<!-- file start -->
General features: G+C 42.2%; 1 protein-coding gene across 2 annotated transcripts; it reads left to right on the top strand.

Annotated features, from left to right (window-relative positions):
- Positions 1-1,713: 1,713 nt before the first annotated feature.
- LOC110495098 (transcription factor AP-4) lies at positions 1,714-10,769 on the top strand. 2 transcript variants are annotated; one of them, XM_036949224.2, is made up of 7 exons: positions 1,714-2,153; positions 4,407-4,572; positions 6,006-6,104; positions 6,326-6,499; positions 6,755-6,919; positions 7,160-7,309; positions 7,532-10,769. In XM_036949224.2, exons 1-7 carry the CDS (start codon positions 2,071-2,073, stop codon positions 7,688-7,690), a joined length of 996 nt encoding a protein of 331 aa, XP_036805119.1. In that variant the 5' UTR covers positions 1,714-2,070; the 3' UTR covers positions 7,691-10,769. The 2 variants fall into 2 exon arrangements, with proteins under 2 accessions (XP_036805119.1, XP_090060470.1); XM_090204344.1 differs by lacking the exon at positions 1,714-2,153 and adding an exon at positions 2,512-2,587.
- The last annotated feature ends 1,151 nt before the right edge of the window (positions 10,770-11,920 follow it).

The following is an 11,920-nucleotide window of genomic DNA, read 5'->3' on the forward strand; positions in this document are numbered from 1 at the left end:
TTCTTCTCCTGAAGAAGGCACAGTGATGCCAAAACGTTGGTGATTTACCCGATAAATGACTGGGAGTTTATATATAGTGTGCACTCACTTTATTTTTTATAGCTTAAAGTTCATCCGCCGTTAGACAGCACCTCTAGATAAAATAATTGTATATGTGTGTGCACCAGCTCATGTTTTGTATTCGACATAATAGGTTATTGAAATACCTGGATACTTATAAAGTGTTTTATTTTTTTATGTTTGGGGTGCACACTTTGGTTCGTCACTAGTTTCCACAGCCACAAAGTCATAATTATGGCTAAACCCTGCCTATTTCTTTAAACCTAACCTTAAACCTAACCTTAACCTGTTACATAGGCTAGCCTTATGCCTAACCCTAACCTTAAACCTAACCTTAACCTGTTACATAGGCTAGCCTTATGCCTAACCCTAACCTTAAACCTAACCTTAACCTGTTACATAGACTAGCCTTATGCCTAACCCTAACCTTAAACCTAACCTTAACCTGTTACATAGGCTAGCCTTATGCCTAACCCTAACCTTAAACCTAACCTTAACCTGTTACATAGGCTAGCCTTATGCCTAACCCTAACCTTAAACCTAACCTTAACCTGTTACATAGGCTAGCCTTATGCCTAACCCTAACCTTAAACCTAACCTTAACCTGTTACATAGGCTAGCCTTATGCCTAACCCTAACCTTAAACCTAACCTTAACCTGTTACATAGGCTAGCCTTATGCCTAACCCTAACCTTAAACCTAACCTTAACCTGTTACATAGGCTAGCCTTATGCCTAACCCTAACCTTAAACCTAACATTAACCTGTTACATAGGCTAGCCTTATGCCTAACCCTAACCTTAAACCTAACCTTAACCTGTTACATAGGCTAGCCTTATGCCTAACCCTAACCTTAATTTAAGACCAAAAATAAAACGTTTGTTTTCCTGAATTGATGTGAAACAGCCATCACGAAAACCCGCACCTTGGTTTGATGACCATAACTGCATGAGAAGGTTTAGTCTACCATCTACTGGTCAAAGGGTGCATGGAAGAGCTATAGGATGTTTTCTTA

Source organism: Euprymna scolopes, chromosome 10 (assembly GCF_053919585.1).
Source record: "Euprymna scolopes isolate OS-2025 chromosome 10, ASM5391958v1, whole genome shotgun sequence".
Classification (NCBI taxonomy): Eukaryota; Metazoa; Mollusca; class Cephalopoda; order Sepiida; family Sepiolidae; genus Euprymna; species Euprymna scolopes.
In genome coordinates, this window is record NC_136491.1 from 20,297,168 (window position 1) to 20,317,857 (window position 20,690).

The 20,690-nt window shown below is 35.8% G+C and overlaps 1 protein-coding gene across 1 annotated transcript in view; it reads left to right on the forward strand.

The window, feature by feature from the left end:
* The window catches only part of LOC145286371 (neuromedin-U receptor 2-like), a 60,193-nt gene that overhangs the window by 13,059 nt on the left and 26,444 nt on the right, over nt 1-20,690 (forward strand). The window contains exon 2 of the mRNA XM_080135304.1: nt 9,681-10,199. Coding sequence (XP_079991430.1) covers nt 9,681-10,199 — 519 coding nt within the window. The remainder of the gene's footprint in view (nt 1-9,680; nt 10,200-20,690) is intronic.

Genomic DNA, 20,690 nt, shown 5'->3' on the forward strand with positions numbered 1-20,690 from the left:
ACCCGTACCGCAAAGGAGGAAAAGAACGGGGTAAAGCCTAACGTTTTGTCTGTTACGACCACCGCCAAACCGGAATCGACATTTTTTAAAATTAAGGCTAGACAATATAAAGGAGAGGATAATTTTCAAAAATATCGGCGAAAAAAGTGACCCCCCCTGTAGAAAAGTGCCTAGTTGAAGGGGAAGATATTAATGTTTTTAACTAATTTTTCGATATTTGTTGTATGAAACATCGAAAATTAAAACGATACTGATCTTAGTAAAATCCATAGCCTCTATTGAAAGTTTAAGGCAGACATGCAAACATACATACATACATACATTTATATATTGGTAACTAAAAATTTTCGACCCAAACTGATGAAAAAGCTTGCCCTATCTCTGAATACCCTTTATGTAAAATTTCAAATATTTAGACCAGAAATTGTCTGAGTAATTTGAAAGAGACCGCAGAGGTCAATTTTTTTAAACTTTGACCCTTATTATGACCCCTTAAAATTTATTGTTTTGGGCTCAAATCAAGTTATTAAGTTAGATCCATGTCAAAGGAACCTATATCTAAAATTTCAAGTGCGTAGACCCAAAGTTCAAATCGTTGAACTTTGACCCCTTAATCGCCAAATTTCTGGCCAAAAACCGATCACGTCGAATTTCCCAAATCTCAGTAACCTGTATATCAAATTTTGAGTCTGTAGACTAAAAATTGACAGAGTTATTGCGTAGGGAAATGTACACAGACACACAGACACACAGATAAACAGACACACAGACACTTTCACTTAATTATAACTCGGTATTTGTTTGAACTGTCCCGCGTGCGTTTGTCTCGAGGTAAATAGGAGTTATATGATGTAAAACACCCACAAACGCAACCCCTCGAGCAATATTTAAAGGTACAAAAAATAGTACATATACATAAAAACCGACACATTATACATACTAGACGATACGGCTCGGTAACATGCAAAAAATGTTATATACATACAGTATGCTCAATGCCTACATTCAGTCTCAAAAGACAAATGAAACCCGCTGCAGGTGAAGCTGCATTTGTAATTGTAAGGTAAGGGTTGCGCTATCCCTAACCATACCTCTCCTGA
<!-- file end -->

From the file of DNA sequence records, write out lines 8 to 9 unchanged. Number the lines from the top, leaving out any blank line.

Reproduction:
Source organism: Euprymna scolopes, chromosome 10 (assembly GCF_053919585.1).
Source record: "Euprymna scolopes isolate OS-2025 chromosome 10, ASM5391958v1, whole genome shotgun sequence".